Diaz is an award-winning Latina children’s author who publishes in both English and Spanish. Her book The Only Road was featured in the OSD Battle of the Books competition last year. She also authored the books Good Girls Don’t Lie, The Crossroads, Of all the Stupid Things and Santiago’s Road Home.



January 2021


Olympia High School wins AP Computer Science Female Diversity Award

There are more students who identify as female taking computer science classes at Olympia High School than ever before. OHS was recently recognized with the College Board’s 2020 AP Computer Science Female Diversity Award for increasing gender diversity in computer science. The award is given annually to schools across the country for their work toward equal gender representation, as demonstrated by the reported gender of students taking AP Computer Science exams and their scores.


Teacher Hallie Hughes along with a student and two district leaders At OHS, teacher Hallie Houge is working to narrow the gender gap in math and science fields. Since she began teaching computer science at OHS in 2014, the gender inequity gap has narrowed considerably. In 2014, there were about 10% female students and 90% male students enrolled in AP Computer Science. For the past two years, the classes have been evenly split with students who identify as female or male. The course offerings in computer science and programming are also expanding at OHS.

“Historically, our AP Computer Science classes have been male-dominated,” said OHS Principal Matt Grant. “Over the past several years, there have been intentional efforts to encourage a wider variety of students to participate. One of the main factors was Hallie Houge who carries a can-do attitude to her students. Her inclusive and encouraging approach really provides the support and climate needed to make the changes that have occurred. She is a fantastic role model in the classroom who inspires others to pursue computer science. I am not surprised to see the increased diversity in her classroom as a result.”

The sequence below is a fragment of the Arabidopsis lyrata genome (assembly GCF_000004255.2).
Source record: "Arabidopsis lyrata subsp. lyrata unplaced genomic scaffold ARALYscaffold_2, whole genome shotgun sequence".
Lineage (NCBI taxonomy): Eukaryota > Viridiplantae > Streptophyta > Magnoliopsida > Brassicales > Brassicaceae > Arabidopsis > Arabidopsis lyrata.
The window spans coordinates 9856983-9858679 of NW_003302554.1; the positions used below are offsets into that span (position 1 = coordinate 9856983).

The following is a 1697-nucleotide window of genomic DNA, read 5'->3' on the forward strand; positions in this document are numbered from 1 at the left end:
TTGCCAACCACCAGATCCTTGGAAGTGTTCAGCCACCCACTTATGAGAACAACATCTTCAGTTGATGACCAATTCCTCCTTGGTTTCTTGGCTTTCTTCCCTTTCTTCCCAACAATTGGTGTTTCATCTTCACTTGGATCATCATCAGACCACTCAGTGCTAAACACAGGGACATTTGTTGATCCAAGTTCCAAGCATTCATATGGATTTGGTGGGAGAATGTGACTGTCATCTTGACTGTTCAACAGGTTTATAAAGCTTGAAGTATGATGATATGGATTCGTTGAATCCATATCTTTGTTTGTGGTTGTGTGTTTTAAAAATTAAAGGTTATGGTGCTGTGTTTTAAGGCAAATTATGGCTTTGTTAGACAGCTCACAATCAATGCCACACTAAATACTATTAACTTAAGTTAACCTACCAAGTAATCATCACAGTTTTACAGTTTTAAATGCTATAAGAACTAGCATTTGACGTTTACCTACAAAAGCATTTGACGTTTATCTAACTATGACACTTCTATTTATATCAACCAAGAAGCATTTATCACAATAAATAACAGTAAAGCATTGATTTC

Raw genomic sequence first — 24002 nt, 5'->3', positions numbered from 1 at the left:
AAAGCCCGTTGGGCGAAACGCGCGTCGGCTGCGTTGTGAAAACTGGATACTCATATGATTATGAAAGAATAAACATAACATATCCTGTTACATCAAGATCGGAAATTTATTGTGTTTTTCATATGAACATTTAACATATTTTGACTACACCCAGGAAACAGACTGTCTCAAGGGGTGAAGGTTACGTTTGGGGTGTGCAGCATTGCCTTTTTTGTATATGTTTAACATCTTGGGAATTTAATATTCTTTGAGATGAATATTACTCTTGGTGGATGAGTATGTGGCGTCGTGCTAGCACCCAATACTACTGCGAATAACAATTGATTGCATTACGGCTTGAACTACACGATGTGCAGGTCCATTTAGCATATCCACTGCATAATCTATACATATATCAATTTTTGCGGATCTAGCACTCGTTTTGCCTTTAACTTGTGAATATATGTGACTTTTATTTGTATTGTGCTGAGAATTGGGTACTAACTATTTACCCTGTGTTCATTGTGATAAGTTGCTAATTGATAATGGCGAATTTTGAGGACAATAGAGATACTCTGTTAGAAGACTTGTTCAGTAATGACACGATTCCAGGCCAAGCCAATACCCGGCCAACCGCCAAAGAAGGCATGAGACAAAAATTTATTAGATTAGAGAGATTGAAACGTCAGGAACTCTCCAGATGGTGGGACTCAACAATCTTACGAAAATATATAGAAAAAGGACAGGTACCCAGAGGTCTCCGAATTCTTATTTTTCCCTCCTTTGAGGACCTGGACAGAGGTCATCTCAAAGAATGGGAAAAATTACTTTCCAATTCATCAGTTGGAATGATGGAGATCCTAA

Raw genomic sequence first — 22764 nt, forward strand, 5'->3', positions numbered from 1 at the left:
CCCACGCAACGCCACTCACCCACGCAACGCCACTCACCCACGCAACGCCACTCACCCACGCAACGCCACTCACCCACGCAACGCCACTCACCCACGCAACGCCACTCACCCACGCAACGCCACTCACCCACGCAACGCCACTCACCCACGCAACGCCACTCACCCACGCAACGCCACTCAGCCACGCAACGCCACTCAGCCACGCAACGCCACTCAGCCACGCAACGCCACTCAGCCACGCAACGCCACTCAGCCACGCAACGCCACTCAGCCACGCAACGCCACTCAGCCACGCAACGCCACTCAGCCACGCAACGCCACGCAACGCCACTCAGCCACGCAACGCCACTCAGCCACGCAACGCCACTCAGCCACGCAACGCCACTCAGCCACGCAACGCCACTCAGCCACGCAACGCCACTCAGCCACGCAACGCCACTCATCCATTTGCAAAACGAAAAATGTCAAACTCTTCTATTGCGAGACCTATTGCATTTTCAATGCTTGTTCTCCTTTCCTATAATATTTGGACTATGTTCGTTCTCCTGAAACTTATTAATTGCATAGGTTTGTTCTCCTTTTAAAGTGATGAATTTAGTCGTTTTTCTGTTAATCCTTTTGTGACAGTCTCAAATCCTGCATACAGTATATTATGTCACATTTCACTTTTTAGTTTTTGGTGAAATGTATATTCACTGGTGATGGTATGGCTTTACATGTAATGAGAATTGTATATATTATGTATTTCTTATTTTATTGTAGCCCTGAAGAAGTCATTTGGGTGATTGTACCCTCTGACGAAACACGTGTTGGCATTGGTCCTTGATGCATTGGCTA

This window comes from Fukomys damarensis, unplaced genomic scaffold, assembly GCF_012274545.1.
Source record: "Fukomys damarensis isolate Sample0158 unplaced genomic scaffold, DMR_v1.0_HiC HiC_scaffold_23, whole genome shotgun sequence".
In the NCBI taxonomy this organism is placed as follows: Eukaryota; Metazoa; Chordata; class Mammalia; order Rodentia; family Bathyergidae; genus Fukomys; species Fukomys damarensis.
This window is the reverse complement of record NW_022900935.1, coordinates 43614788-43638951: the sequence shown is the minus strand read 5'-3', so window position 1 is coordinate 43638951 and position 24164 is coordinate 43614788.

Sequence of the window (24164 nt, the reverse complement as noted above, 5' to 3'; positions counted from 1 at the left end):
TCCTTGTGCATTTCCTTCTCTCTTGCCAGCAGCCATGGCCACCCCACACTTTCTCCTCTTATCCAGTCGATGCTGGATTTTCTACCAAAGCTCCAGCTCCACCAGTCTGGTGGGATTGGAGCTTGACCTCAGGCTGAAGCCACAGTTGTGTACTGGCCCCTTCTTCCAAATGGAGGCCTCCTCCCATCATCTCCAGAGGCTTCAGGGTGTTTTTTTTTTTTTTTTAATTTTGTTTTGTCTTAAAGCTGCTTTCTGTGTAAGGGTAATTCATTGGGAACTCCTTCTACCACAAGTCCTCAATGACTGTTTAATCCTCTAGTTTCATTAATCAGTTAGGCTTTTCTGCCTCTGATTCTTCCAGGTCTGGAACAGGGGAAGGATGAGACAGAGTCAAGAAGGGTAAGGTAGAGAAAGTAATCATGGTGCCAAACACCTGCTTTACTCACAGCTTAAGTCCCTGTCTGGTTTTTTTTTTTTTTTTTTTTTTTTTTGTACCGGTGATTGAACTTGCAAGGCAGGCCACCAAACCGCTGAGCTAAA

The photo illustration with this story shows Hallie Houge with OHS Principal Matt Grant, OSD CTE Director Pat Cusack and Ace Choi, a student of Houge’s who won the Amazon Future Engineer scholarship in the 2018-19 school year.


School Board proclaims Feb. 1-5 Black Lives Matter at School Week

The Olympia School Board has proclaimed that the Black Lives Matter at School Week of Action will be recognized in OSD schools February 1-5, 2021.
Black Lives Matter at School logo Board members, during a meeting on January 14, unanimously supported the proclamation. The Black Lives Matter at School campaign first began in Seattle in 2016 and has since spread across the nation.

The school board proclamation states in part that “school systems have a responsibility to their students and the communities they serve to nurture young people who have the courage and skills to confront personal, systemic and societal bias and recognize the many types of privilege that exist in our society.”


Read the full proclamation. 



February 2021


Students throughout OSD celebrate Black History Month

Elementary, middle and high school students throughout the district celebrated Black History Month this year with special projects, videos, research, presentations and assemblies.Student projects displayed on a wall

Olympia High School students were treated to a special visit from local philanthropist and author Merritt Long. Long and his wife started the Learning Seed Foundation, which provides college scholarships mostly to students of color in Thurston and Pierce County. He also authored the book “My View from the Back of the Bus.” Long grew up in the South and later moved to the Pacific Northwest, where he worked for the State of Washington and eventually served on former Gov. Gary Locke’s Cabinet. His daughter is a graduate of Capital High School.